When it comes to Irish culture and Celtic symbolism, there are few more globally renowned emblems than the Celtic Cross. Often referred to as the Irish High Cross, the Celtic Cross stands as the ultimate embodiment of Celtic Christianity across the world.
These breathtaking stone monuments can be found right across Ireland, and their innate beauty is matched by their legend and history. In this article we are going to explore the history of the Celtic Cross, how and why it looks the way it does, and how it earned its esteemed place as a celebrated symbol of Irishness.
What does a Celtic Cross look like?
To fully understand the history of the Celtic Cross, we must first look at its appearance and ask ourselves how and why does the cross look this way? In its most simple form, a Celtic Cross is a combination of a Latin cross with a circle of light (often referred to as a halo) intersecting it.
While it’s very beautiful to look at, the components of a Celtic Cross are rooted in meaning and heavily religious symbolism. The cross itself is an unmistakable representation of Christianity. The circle of light, or halo, is a bit more ambiguous as it dates back to the Middle Ages, and actually predates Christianity.
For centuries, people have derived multiple symbolic meanings from circles. In the case of the Celtic Cross, the circular element means many different things to many different people including the Sun, the Circle of Life, unity, and togetherness.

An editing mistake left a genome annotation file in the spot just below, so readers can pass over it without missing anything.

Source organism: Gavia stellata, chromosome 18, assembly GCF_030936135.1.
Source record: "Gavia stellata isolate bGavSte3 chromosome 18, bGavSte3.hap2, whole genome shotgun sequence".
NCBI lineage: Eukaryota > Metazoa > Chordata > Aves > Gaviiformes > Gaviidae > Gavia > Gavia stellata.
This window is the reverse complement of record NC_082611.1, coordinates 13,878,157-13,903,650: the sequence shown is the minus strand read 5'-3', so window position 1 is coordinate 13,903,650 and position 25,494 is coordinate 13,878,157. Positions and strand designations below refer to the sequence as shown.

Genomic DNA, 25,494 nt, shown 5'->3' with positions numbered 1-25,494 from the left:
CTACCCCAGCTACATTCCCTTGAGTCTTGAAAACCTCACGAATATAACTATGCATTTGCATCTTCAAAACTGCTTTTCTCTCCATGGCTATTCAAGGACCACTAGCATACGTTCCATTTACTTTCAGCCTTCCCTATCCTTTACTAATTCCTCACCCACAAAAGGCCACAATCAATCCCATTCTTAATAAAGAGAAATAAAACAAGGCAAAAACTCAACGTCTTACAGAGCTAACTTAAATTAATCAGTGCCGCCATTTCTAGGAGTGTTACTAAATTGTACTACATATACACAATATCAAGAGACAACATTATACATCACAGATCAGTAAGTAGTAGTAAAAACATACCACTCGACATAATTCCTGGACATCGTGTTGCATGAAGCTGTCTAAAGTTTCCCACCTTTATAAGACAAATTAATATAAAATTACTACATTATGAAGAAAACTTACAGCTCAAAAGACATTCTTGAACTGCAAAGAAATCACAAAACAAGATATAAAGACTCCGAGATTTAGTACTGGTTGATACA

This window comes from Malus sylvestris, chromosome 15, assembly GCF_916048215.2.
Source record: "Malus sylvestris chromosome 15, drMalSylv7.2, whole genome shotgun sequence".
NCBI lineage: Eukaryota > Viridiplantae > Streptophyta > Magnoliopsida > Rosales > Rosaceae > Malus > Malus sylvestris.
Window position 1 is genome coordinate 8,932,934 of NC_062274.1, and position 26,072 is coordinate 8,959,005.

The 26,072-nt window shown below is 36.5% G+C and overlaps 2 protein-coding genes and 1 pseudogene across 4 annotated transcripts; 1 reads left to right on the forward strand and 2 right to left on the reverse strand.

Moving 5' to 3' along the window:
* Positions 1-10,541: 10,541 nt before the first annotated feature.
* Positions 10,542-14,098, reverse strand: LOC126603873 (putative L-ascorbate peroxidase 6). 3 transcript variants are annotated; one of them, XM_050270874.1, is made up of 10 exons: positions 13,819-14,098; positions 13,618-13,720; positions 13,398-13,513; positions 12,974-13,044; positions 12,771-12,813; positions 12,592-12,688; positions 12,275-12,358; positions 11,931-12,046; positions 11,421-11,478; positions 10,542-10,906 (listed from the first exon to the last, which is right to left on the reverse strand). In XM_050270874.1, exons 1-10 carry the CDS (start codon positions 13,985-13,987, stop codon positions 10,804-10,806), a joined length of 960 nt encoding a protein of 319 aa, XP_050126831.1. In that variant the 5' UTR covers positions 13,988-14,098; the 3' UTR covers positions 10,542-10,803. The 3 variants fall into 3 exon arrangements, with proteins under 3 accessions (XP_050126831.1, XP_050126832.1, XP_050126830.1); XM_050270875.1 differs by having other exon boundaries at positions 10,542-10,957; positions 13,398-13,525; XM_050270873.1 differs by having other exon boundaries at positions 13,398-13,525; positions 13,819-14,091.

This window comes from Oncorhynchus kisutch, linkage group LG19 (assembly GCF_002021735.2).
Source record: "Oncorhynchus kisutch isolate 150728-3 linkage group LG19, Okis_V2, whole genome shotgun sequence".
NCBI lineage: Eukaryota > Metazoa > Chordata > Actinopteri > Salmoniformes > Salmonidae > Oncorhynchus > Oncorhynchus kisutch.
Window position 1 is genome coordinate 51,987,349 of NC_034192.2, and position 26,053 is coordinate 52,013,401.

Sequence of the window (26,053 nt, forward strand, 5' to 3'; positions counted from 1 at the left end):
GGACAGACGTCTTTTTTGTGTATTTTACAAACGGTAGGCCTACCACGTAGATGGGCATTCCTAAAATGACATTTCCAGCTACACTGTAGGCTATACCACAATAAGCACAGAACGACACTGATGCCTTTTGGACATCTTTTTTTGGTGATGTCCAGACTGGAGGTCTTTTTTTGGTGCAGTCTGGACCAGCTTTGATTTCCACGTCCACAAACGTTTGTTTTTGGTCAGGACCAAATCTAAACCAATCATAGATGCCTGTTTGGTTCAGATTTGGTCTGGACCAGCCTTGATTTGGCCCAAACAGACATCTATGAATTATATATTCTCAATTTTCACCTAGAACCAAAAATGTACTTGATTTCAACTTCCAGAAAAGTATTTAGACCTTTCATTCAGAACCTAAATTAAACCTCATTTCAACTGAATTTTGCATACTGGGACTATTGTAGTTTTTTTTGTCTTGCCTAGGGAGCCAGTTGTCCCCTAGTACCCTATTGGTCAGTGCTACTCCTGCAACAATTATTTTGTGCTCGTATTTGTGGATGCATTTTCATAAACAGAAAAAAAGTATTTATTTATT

Keep this symbolism in mind, as we’re now going to dive into the history and legend of the Celtic Cross.
The Legend of the Celtic Cross
It cannot be denied that the history behind the Celtic Cross is just as awe-inspiring as the cross itself. It’s thought that the Celtic Cross was introduced to the people of Ireland by none other than our patron saint, St. Patrick.
It’s believed he used the Celtic Cross to educate Irish pagans in the hope of converting them to Christianity. How did he do this? Well, the pagan Celts were said to have worshipped the Sun. We mentioned earlier that many see the circular halo of the Celtic Cross as a symbol for the Sun. This is because St. Patrick, according to legend, combined the images of the traditional Christian Cross with the circular halo representing the Sun to establish a connection between life, the circle of light, and devoting oneself to Christianity.
Others believe that St. Patrick created the Celtic Cross by laying the Christian Cross over the halo in an effort to show that Christ was more powerful than the Sun God.
What the Celtic Cross means today
The Celtic Cross become synonymous with what it means to be truly Irish and has stood the test of time throughout Ireland’s history. The stone-made Celtic Crosses, often depicting stories from the Bible, date right as far back as the 8th century. These can still be seen throughout the countryside of Ireland today and are a unique attraction for visiting tourists and natives alike.
Rather unsurprisingly, the image of the Celtic Cross has been recreated time and time again in paintings, literature, and in more modern times as tattoos and jewellery. Celtic Cross necklaces and pendants can be found in all shapes and sizes and are worn by people right across the world as a personal connection or reminder of Ireland and Irish culture.
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